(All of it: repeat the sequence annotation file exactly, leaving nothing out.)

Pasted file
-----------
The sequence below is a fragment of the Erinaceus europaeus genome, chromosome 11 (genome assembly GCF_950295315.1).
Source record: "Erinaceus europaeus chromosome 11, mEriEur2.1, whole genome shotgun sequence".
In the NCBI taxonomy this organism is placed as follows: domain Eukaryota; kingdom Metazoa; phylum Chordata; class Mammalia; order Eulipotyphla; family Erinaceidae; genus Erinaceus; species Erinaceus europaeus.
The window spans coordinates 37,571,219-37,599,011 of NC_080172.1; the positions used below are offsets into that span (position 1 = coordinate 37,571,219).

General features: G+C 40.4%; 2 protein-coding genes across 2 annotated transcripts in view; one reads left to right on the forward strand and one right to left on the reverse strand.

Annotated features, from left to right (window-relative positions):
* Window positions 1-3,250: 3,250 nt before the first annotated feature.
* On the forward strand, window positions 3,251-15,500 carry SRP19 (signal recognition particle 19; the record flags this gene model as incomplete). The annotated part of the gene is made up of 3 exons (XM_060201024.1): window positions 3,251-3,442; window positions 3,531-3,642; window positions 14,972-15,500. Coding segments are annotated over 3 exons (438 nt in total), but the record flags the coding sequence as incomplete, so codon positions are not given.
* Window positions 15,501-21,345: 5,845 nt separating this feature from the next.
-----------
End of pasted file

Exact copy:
The sequence below is a fragment of the Erinaceus europaeus genome, chromosome 11 (genome assembly GCF_950295315.1).
Source record: "Erinaceus europaeus chromosome 11, mEriEur2.1, whole genome shotgun sequence".
In the NCBI taxonomy this organism is placed as follows: domain Eukaryota; kingdom Metazoa; phylum Chordata; class Mammalia; order Eulipotyphla; family Erinaceidae; genus Erinaceus; species Erinaceus europaeus.
The window spans coordinates 37,571,219-37,599,011 of NC_080172.1; the positions used below are offsets into that span (position 1 = coordinate 37,571,219).

General features: G+C 40.4%; 2 protein-coding genes across 2 annotated transcripts in view; one reads left to right on the forward strand and one right to left on the reverse strand.

Annotated features, from left to right (window-relative positions):
* Window positions 1-3,250: 3,250 nt before the first annotated feature.
* On the forward strand, window positions 3,251-15,500 carry SRP19 (signal recognition particle 19; the record flags this gene model as incomplete). The annotated part of the gene is made up of 3 exons (XM_060201024.1): window positions 3,251-3,442; window positions 3,531-3,642; window positions 14,972-15,500. Coding segments are annotated over 3 exons (438 nt in total), but the record flags the coding sequence as incomplete, so codon positions are not given.
* Window positions 15,501-21,345: 5,845 nt separating this feature from the next.